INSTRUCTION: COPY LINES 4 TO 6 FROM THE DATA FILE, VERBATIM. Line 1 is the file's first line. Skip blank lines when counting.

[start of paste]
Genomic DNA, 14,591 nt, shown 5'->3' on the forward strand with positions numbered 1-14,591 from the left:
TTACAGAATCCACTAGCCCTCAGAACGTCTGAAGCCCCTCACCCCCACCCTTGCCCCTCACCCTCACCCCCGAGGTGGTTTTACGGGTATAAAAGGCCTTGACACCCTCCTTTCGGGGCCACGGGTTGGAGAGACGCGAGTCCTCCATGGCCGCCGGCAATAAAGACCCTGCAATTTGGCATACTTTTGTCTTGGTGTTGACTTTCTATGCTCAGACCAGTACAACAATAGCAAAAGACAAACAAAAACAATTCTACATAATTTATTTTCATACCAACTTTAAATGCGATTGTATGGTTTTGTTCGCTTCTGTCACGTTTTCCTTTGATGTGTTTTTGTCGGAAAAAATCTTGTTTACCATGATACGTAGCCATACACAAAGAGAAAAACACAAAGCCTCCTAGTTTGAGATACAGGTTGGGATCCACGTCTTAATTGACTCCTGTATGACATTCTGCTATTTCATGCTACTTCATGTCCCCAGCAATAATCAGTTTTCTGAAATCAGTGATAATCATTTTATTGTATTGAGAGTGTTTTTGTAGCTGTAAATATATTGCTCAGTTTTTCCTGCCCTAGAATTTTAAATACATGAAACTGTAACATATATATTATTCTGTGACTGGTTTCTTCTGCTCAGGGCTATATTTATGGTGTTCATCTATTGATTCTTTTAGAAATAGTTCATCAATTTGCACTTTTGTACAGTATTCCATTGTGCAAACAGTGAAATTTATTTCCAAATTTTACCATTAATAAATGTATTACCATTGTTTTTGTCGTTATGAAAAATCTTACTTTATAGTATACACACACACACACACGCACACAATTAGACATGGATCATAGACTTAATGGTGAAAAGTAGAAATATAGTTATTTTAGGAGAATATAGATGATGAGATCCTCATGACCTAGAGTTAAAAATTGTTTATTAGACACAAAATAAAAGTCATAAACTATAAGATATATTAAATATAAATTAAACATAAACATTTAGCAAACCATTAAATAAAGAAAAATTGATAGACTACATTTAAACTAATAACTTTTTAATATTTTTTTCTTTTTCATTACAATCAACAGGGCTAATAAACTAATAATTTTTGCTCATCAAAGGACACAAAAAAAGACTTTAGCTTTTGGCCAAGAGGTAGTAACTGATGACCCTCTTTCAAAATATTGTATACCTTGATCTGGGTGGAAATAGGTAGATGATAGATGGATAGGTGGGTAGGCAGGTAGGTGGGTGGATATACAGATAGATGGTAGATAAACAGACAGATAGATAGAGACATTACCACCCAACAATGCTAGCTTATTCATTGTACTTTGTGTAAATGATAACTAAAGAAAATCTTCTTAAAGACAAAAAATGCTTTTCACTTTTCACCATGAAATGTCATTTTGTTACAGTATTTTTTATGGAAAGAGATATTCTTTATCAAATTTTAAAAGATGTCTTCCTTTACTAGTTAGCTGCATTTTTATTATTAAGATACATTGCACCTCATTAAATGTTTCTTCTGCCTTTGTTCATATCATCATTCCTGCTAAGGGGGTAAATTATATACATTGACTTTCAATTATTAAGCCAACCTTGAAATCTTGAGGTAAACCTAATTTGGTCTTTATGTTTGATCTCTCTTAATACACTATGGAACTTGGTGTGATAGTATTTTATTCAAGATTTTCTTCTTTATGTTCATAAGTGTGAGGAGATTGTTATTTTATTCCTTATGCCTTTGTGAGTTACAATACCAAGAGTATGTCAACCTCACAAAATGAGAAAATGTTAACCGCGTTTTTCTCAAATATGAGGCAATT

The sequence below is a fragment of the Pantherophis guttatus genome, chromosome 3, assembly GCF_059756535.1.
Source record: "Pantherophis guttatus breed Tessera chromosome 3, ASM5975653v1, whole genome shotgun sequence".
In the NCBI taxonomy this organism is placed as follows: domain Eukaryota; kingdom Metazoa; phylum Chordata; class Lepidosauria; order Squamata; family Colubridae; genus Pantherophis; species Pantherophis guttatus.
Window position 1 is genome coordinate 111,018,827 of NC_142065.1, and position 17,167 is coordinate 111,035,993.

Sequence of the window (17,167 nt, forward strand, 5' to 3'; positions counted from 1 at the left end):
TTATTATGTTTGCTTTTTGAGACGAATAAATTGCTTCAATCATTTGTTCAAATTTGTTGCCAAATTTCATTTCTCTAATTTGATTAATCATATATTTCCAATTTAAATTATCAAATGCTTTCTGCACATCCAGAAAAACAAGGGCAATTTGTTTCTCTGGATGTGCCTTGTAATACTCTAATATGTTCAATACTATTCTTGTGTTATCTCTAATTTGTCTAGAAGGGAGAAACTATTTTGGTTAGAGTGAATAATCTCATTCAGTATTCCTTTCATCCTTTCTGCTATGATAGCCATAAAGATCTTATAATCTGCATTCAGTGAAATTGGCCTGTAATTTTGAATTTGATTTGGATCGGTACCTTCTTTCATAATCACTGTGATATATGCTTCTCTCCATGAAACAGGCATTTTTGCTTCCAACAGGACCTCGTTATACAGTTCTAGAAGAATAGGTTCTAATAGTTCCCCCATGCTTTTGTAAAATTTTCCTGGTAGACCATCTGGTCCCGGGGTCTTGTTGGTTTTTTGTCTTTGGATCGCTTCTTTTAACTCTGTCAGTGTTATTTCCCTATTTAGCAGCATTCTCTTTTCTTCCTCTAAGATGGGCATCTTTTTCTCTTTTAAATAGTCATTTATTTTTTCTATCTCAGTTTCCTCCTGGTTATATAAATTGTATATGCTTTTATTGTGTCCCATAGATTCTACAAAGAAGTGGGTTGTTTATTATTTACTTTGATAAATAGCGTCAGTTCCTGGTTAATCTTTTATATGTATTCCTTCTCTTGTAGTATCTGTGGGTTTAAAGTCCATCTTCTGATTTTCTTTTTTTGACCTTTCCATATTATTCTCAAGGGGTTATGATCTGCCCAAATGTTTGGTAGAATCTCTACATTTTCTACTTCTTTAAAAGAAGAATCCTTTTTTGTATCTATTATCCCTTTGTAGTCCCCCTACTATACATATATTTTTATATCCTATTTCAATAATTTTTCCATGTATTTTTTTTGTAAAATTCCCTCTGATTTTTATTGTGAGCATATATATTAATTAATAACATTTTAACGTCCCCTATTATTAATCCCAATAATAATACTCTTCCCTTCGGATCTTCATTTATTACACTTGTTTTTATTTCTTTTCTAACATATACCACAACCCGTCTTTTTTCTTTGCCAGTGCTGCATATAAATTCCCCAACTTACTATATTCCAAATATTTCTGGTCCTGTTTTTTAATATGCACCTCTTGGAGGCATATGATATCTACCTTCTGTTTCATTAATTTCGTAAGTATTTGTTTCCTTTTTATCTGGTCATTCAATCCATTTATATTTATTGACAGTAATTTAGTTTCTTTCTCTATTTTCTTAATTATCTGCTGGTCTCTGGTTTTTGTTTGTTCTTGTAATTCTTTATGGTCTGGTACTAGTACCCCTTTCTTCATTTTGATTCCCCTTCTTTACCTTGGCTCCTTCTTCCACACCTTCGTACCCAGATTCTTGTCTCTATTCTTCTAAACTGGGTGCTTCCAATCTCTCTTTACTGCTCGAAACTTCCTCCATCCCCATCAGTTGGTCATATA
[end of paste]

Source record: "Pantherophis guttatus breed Tessera chromosome 3, ASM5975653v1, whole genome shotgun sequence".
In the NCBI taxonomy this organism is placed as follows: domain Eukaryota; kingdom Metazoa; phylum Chordata; class Lepidosauria; order Squamata; family Colubridae; genus Pantherophis; species Pantherophis guttatus.
Window position 1 is genome coordinate 111,018,827 of NC_142065.1, and position 17,167 is coordinate 111,035,993.